Fells working without a net

Friday, May 27, 2011

Establishing a foothold in the NFL has been an ongoing struggle for Daniel Fells ever since he entered the league in 2006 as an undrafted rookie with Atlanta.

And despite career highs for receptions (41) and reception yards (391) last season for the Rams, things appear as tenuous as ever on some levels for the big tight end. For one, he's without a contract. For another, like every NFL player, he's in the midst of a lockout.

Fells, 27, finally might be in a position to make some decent money, but that's all in limbo as long as the lockout drags on.

"It's very frustrating," Fells said. "Me and my wife are expecting our first child, so it's one of those things where it's kind of a blessing in disguise. I get to be around and take care of her and make sure everything's going great. She's expecting within the next few weeks. But the uncertainty of our future, it's a little rocky, you know?"

Even though he's technically not a part of the Rams because he's not under contract, Fells made the trip to St. Louis this week to take part in the team's player-organized informal workouts.

After practicing at Lindenwood University Monday through Wednesday, the venue was switched to Lutheran South High School, where former Rams strength coach Chuck Faucette is now head football coach. About three dozen Rams have participated in this week's practices at one time or another.

But heavy rains cancelled Thursday's session. Instead, quarterback Sam Bradford and about eight to 10 receivers spent 30 minutes doing classroom work and then worked for about 45 minutes in the gym at Lutheran South. Afterward, many of them stayed around and played a little basketball.

Many Rams players will reconvene June 8 in the Phoenix area for another series of workouts organized by cornerback Ron Bartell, linebacker James Laurinaitis and Bradford. Fells headed back to his home in the San Francisco Bay Area later Thursday.

"I had to come get some football work in, somehow, some way," Fells said. "It's always good just to get on the field and get running around and run some routes, catch some balls from a quarterback. Because you can't simulate football. You know, I can go in the weight room and I can do different workouts and what not, but the only way to get football trained is actually to do football."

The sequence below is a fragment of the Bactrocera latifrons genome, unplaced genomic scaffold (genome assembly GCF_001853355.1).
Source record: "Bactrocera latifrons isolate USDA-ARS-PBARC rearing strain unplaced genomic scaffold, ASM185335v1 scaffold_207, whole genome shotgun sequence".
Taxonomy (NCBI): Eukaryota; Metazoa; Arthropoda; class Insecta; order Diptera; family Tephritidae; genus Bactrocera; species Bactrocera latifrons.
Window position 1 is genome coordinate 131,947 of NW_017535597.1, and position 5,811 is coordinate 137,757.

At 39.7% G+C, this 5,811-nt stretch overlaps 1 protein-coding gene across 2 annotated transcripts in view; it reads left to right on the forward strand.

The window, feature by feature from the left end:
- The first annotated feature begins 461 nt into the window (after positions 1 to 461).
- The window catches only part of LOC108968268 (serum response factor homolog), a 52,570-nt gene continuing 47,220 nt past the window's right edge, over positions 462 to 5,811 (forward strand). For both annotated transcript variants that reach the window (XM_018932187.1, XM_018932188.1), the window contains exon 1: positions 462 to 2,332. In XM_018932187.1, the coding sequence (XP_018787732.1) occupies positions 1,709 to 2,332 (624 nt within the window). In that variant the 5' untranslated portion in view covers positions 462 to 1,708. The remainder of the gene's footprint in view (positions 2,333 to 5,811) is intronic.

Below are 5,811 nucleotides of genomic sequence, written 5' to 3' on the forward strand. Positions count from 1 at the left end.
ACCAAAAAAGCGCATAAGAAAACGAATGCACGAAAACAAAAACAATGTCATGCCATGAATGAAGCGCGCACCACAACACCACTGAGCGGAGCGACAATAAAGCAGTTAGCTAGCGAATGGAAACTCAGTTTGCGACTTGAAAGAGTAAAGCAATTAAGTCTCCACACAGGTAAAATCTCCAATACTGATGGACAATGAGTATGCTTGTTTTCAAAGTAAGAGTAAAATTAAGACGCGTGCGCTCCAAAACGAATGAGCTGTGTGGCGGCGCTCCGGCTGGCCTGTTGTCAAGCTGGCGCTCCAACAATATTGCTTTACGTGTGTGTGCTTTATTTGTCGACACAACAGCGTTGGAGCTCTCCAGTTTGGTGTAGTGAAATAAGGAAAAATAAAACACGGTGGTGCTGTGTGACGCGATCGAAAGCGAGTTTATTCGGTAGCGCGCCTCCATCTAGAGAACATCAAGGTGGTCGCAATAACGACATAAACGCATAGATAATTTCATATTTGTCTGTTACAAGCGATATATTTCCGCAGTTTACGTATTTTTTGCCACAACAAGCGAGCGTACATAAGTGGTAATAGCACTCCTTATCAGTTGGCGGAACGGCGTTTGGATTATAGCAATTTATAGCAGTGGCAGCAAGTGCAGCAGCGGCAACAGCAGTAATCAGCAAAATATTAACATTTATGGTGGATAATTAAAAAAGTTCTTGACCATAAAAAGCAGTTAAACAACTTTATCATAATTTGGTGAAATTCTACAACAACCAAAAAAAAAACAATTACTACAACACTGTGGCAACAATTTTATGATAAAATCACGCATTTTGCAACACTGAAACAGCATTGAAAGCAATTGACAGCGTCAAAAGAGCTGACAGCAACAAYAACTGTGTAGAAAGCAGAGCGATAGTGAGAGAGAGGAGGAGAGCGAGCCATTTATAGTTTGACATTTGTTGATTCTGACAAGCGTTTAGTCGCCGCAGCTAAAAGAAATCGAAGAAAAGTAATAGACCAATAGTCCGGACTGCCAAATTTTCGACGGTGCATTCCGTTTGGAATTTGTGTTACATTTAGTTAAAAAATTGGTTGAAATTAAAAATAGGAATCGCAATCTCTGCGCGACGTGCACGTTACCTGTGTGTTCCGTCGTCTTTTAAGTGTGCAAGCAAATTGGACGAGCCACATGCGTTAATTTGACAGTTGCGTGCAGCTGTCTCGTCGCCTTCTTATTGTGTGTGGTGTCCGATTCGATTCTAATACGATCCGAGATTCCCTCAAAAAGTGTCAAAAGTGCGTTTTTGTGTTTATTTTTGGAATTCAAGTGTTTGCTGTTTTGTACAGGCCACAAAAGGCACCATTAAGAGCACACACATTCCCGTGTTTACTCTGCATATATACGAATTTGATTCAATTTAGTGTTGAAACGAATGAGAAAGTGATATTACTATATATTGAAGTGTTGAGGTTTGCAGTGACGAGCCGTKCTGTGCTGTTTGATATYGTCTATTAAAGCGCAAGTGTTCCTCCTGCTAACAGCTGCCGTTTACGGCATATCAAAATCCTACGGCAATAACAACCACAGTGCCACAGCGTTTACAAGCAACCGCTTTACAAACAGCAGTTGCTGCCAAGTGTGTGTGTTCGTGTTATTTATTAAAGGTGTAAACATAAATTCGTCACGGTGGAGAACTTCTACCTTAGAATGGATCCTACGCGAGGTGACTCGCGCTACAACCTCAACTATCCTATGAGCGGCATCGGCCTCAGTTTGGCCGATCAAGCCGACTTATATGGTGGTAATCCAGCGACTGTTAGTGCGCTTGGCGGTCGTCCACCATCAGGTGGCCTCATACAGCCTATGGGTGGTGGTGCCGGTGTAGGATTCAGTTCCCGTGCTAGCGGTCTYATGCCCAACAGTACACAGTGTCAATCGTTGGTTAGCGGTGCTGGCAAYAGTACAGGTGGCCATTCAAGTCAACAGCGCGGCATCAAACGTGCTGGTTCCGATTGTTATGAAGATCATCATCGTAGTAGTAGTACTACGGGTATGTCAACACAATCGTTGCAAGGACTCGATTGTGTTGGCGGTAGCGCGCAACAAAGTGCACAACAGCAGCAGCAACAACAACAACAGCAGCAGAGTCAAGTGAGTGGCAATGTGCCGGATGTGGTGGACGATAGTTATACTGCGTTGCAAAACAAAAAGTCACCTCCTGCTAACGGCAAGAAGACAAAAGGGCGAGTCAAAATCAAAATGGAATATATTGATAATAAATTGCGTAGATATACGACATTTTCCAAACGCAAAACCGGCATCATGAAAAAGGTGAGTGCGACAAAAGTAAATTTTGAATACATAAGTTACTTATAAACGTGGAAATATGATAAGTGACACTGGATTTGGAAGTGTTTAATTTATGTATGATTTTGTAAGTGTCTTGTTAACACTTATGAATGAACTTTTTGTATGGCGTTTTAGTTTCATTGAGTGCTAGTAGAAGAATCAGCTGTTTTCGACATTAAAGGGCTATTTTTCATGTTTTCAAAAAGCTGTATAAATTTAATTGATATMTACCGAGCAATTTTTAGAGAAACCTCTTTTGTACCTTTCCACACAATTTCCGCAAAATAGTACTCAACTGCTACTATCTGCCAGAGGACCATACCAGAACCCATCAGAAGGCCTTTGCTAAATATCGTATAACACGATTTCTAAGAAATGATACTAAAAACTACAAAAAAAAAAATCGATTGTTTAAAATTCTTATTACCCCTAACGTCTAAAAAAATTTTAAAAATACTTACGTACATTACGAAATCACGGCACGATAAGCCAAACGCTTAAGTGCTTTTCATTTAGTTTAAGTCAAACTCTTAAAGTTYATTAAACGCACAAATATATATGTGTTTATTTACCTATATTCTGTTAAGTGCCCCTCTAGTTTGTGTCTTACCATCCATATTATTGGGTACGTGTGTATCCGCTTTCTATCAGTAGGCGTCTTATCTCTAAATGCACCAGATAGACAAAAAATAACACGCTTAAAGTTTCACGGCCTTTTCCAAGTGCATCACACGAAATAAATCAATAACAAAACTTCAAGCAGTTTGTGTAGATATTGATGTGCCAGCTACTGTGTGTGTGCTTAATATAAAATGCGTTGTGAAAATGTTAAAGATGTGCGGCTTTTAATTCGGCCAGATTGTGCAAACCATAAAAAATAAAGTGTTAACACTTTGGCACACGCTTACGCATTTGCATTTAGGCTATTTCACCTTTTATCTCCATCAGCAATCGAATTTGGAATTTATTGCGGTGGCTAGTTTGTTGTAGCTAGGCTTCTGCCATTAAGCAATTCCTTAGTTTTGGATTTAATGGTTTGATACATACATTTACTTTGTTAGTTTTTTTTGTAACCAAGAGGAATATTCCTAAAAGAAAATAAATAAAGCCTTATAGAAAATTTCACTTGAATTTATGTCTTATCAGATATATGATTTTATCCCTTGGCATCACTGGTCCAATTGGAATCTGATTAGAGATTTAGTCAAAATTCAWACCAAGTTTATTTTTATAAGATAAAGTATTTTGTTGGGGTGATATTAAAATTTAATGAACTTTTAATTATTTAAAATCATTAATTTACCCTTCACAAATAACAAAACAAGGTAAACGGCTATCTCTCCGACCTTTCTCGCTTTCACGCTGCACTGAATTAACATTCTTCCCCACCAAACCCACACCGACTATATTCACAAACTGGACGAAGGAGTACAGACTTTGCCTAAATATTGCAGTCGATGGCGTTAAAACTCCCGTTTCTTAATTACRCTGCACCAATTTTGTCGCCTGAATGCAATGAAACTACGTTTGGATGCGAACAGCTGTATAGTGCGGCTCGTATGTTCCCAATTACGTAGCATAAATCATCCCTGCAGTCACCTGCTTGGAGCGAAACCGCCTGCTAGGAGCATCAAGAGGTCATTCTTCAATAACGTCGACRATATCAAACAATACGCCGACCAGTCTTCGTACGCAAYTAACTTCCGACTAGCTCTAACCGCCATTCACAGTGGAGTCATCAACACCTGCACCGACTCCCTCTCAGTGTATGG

Whether Fells "does football" in St. Louis in 2011 remains to be seen.

As a restricted free agent a year ago, the Rams didn't make a tender offer to Fells. It seemed an unusual strategy at the time, because it made Fells the equivalent of an unrestricted free agent, free to sign anywhere no strings attached. He made a free-agent trip to New England, but ended up signing a one-year deal to return to the Rams.

Fells didn't quite have the breakout year some had anticipated, finishing fourth on the team in receptions and third in reception yards. But it still represented a significant step forward considering his career totals prior to 2010 were 28 catches for 354 yards.

"I've always known that I could play in the league, and I could compete with the best of 'em," said Fells, who lost any chance of being drafted when he suffered a broken ankle midway through his senior season at California-Davis. "But I still have a lot to do. I always feel like I've got to grow; I always feel that I have to prove a lot more."

In a normal offseason, Fells would be an unrestricted free agent because he has four years of NFL experience. But in anticipation that the free-agent requirement might be six years of experience (as was the case a year ago), the Rams tendered him as a restricted free agent. The lockout has put all that on hold, with no player transactions allowed, much less negotiations.

"To be honest, I have no idea on anything right now," Fells said. "I want us to get back to negotiations, so that we can get everything figured out so that I have a little bit more certainty as to what's going to happen next year."

The Rams' tight end landscape has changed since Fells was tendered in early March, because of the drafting of second-rounder Lance Kendricks from Wisconsin.

"My mindset going into any situation is it's always competition, no matter what," Fells said. "Just my journey to where I'm at today, it's always been a grind. It's always been a competition. .... I've taken the long road."

He has spoken to new offensive coordinator Josh McDaniels only briefly, during the 24-hour period (on Day 2 of the draft) when the lockout was lifted. So Fells doesn't really have a sense of his status with the team.

On the day that Kendricks was drafted (April 29), coach Steve Spagnuolo was noncommittal when asked if picking Kendricks made re-signing Fells any less of a priority.

"We haven't gone down that road," Spagnuolo said at the time. "We're adding good football players and we'll let the rest work itself out."

Fells wasn't the only Rams veteran practicing this week who is not under contract. Offensive lineman Adam Goldberg is an unrestricted free agent no matter what once the lockout ends. Wide receiver Laurent Robinson is restricted under a six-year system and unrestricted under a four-year system. Linebackers Chris Chamberlain and David Vobora are restricted, no matter what. For them, getting injured during the unofficial workouts could have been even more damaging to their careers than for players under contract. But Fells and the others were willing to risk it.

"You can't worry about injuries because that's when injuries tend to happen," Fells said. "You've just got to go out there and go hard, no matter what."